It is those latter two words, inevitably attached to Mr. Nixon’s 1974 decision, that repel the President. In the 2018-19 struggle, he wore the badge of “impeached president” with unusual and at times inexplicable honour.
That first effort to remove Mr. Trump from office was fuelled by a vote in the Democratic-controlled House of Representatives that was, apart from a few Democratic defectors, approved in a clear partisan manner. Although the Democratic delegation in the House shrank after the 2020 election, the party still has a majority and this time will expect the support of at least a handful of Republicans, some of whom already have publicly voiced their horror at Mr. Trump’s actions.
The key vote would be in the Senate, where the Democrats and Republicans are evenly divided. A two-thirds margin is required for presidential removal. Republicans Susan Collins, Lisa Murkowski, Mitt Romney and Ben Sasse are almost certain to vote to convict Mr. Trump.
Gaining the additional votes in a highly partisan atmosphere will be difficult, but the resignation from the cabinet of Transportation Secretary Elaine Chao may signal that her husband, GOP Leader Mitch McConnell, at least may not be hostile to the notion.
It was the defection of Republican congressional leaders who at the height of the Watergate era prevailed upon Mr. Nixon – all but certain to be impeached and then convicted – to resign. He was not impeached, but 24 years later, after revelations that he had an affair with a White House intern, Bill Clinton was – but not convicted.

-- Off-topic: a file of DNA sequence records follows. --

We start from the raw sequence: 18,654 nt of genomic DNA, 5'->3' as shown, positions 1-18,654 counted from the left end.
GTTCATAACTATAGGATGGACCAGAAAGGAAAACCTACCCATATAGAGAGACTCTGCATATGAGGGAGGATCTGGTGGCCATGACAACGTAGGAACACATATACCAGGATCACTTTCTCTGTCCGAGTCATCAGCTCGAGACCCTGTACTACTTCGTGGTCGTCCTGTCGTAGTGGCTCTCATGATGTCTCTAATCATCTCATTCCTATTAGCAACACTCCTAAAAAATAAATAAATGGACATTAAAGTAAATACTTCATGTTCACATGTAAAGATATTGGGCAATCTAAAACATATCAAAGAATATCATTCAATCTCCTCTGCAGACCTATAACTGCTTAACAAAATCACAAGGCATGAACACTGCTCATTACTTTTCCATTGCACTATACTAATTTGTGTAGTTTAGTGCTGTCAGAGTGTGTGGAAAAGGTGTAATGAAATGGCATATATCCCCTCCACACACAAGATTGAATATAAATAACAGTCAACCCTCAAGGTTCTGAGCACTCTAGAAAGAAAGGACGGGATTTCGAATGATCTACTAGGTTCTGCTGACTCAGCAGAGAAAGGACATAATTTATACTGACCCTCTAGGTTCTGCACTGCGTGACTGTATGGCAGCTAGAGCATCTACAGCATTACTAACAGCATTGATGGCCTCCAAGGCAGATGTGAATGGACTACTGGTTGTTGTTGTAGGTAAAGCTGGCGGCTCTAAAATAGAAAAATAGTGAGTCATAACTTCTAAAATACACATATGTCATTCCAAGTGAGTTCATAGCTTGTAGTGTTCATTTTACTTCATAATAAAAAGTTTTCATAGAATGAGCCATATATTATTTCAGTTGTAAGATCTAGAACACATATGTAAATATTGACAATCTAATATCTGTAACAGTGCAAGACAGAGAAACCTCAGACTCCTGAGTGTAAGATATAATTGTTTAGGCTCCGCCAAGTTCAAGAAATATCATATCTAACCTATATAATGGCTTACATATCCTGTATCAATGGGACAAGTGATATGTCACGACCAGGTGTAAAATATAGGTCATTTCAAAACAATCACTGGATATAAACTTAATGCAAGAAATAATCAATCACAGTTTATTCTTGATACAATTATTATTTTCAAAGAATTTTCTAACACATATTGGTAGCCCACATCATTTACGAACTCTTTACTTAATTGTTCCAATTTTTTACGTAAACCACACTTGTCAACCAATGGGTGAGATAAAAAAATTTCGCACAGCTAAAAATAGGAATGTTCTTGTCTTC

Some Republicans have argued that impeachment in the last days of the President’s term would be a gratuitous effort, but Andrew Johnson (1865-69) was impeached about a year before his term ended. It was in different circumstances, of course, but, as with the Trump example, he was charged with an action pitting the executive against the legislative branch.
One way or another, Mr. Trump will leave office this month. Impeached or not – and legal scholars have debated whether a former president can be impeached – Mr. Trump will have the succor that comes with the adulation of his base and the alienation, in both New York and Palm Beach, of the elites he assiduously assailed, but whose approbation he desperately sought.
In his three-volume study of “the institutions and the people of America as they are,” James Bryce, later a British ambassador to Washington, anticipated Mr. Trump’s sad destiny in his classic The American Commonwealth, published in 1888 but still widely read today.
In that volume, he considered the conundrum of a figure such as Mr. Trump. “In America,” he wrote of millionaires, “if his private character be bad, if he be mean or openly immoral, or personally vulgar, or dishonest, the best society may keep its doors closed against him.’'